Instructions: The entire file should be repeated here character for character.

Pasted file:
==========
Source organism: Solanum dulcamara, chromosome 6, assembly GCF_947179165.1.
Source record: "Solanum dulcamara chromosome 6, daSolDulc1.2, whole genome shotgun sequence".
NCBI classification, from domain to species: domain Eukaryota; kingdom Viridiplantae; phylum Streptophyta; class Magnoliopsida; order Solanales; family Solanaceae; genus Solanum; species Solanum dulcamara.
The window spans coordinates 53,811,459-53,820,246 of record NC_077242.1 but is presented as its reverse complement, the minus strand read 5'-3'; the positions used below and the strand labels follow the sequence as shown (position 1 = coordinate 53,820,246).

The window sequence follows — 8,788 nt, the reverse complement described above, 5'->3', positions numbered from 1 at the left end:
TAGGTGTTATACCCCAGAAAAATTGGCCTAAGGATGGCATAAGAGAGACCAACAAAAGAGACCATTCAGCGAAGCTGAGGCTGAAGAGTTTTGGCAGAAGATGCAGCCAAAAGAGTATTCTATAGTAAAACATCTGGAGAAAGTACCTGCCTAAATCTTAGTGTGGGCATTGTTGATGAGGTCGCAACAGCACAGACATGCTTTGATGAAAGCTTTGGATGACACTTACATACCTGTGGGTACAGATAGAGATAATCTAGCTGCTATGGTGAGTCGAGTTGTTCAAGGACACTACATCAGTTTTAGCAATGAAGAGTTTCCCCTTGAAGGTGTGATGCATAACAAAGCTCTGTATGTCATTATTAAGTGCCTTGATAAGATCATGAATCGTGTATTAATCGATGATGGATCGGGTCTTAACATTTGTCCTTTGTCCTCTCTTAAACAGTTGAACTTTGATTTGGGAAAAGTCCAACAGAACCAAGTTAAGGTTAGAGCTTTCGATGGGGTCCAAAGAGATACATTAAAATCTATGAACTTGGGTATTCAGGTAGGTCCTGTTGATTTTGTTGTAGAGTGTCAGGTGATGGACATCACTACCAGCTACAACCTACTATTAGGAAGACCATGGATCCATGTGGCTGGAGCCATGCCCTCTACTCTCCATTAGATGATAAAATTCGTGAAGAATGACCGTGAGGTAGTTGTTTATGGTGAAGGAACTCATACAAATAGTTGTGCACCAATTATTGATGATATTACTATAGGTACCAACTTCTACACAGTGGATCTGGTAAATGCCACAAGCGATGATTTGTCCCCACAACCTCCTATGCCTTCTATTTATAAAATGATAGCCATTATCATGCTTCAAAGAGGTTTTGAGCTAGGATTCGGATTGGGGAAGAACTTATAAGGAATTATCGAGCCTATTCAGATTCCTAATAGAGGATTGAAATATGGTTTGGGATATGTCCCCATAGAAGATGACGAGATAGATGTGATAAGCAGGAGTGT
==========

Source organism: Solanum dulcamara, chromosome 6, assembly GCF_947179165.1.
Source record: "Solanum dulcamara chromosome 6, daSolDulc1.2, whole genome shotgun sequence".
NCBI classification, from domain to species: domain Eukaryota; kingdom Viridiplantae; phylum Streptophyta; class Magnoliopsida; order Solanales; family Solanaceae; genus Solanum; species Solanum dulcamara.
The window spans coordinates 53,811,459-53,820,246 of record NC_077242.1 but is presented as its reverse complement, the minus strand read 5'-3'; the positions used below and the strand labels follow the sequence as shown (position 1 = coordinate 53,820,246).

The window sequence follows — 8,788 nt, the reverse complement described above, 5'->3', positions numbered from 1 at the left end:
TAGGTGTTATACCCCAGAAAAATTGGCCTAAGGATGGCATAAGAGAGACCAACAAAAGAGACCATTCAGCGAAGCTGAGGCTGAAGAGTTTTGGCAGAAGATGCAGCCAAAAGAGTATTCTATAGTAAAACATCTGGAGAAAGTACCTGCCTAAATCTTAGTGTGGGCATTGTTGATGAGGTCGCAACAGCACAGACATGCTTTGATGAAAGCTTTGGATGACACTTACATACCTGTGGGTACAGATAGAGATAATCTAGCTGCTATGGTGAGTCGAGTTGTTCAAGGACACTACATCAGTTTTAGCAATGAAGAGTTTCCCCTTGAAGGTGTGATGCATAACAAAGCTCTGTATGTCATTATTAAGTGCCTTGATAAGATCATGAATCGTGTATTAATCGATGATGGATCGGGTCTTAACATTTGTCCTTTGTCCTCTCTTAAACAGTTGAACTTTGATTTGGGAAAAGTCCAACAGAACCAAGTTAAGGTTAGAGCTTTCGATGGGGTCCAAAGAGATACATTAAAATCTATGAACTTGGGTATTCAGGTAGGTCCTGTTGATTTTGTTGTAGAGTGTCAGGTGATGGACATCACTACCAGCTACAACCTACTATTAGGAAGACCATGGATCCATGTGGCTGGAGCCATGCCCTCTACTCTCCATTAGATGATAAAATTCGTGAAGAATGACCGTGAGGTAGTTGTTTATGGTGAAGGAACTCATACAAATAGTTGTGCACCAATTATTGATGATATTACTATAGGTACCAACTTCTACACAGTGGATCTGGTAAATGCCACAAGCGATGATTTGTCCCCACAACCTCCTATGCCTTCTATTTATAAAATGATAGCCATTATCATGCTTCAAAGAGGTTTTGAGCTAGGATTCGGATTGGGGAAGAACTTATAAGGAATTATCGAGCCTATTCAGATTCCTAATAGAGGATTGAAATATGGTTTGGGATATGTCCCCATAGAAGATGACGAGATAGATGTGATAAGCAGGAGTGT